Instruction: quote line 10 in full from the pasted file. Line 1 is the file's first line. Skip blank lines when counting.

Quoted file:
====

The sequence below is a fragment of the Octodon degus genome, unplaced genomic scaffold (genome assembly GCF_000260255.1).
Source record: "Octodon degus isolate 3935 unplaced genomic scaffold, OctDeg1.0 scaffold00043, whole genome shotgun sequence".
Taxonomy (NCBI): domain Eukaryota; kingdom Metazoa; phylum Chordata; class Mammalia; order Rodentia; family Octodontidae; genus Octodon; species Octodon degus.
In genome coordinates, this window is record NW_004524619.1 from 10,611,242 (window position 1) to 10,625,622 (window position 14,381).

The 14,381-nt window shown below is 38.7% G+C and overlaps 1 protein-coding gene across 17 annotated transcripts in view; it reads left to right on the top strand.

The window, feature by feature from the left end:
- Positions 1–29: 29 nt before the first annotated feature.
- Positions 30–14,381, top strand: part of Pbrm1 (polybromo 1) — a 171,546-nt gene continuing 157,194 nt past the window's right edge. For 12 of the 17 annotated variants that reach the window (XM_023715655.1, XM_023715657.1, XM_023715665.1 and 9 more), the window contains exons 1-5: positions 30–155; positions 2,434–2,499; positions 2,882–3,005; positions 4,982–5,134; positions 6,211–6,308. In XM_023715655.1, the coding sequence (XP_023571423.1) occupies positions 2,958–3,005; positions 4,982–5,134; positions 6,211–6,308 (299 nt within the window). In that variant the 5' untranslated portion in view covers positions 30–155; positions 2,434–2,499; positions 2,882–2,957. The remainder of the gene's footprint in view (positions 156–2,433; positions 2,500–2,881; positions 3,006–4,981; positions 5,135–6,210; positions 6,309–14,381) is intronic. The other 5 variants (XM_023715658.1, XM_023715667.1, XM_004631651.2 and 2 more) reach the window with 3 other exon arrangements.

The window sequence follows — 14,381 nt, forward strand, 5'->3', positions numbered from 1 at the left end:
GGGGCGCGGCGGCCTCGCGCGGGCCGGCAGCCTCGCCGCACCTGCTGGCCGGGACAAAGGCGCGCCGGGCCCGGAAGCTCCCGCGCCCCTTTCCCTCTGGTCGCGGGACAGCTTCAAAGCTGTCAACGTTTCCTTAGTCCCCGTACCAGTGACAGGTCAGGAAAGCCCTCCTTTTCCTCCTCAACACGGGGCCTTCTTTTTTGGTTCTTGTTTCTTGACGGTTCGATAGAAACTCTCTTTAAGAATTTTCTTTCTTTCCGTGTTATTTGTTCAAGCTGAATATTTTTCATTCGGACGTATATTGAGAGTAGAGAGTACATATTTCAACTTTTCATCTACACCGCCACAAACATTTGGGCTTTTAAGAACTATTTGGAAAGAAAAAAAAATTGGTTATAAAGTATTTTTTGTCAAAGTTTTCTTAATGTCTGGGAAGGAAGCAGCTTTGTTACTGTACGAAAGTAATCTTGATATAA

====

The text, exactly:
GGGGCGCGGCGGCCTCGCGCGGGCCGGCAGCCTCGCCGCACCTGCTGGCCGGGACAAAGGCGCGCCGGGCCCGGAAGCTCCCGCGCCCCTTTCCCTCTGGTCGCGGGACAGCTTCAAAGCTGTCAACGTTTCCTTAGTCCCCGTACCAGTGACAGGTCAGGAAAGCCCTCCTTTTCCTCCTCAACACGGGGCCTTCTTTTTTGGTTCTTGTTTCTTGACGGTTCGATAGAAACTCTCTTTAAGAATTTTCTTTCTTTCCGTGTTATTTGTTCAAGCTGAATATTTTTCATTCGGACGTATATTGAGAGTAGAGAGTACATATTTCAACTTTTCATCTACACCGCCACAAACATTTGGGCTTTTAAGAACTATTTGGAAAGAAAAAAAAATTGGTTATAAAGTATTTTTTGTCAAAGTTTTCTTAATGTCTGGGAAGGAAGCAGCTTTGTTACTGTACGAAAGTAATCTTGATATAA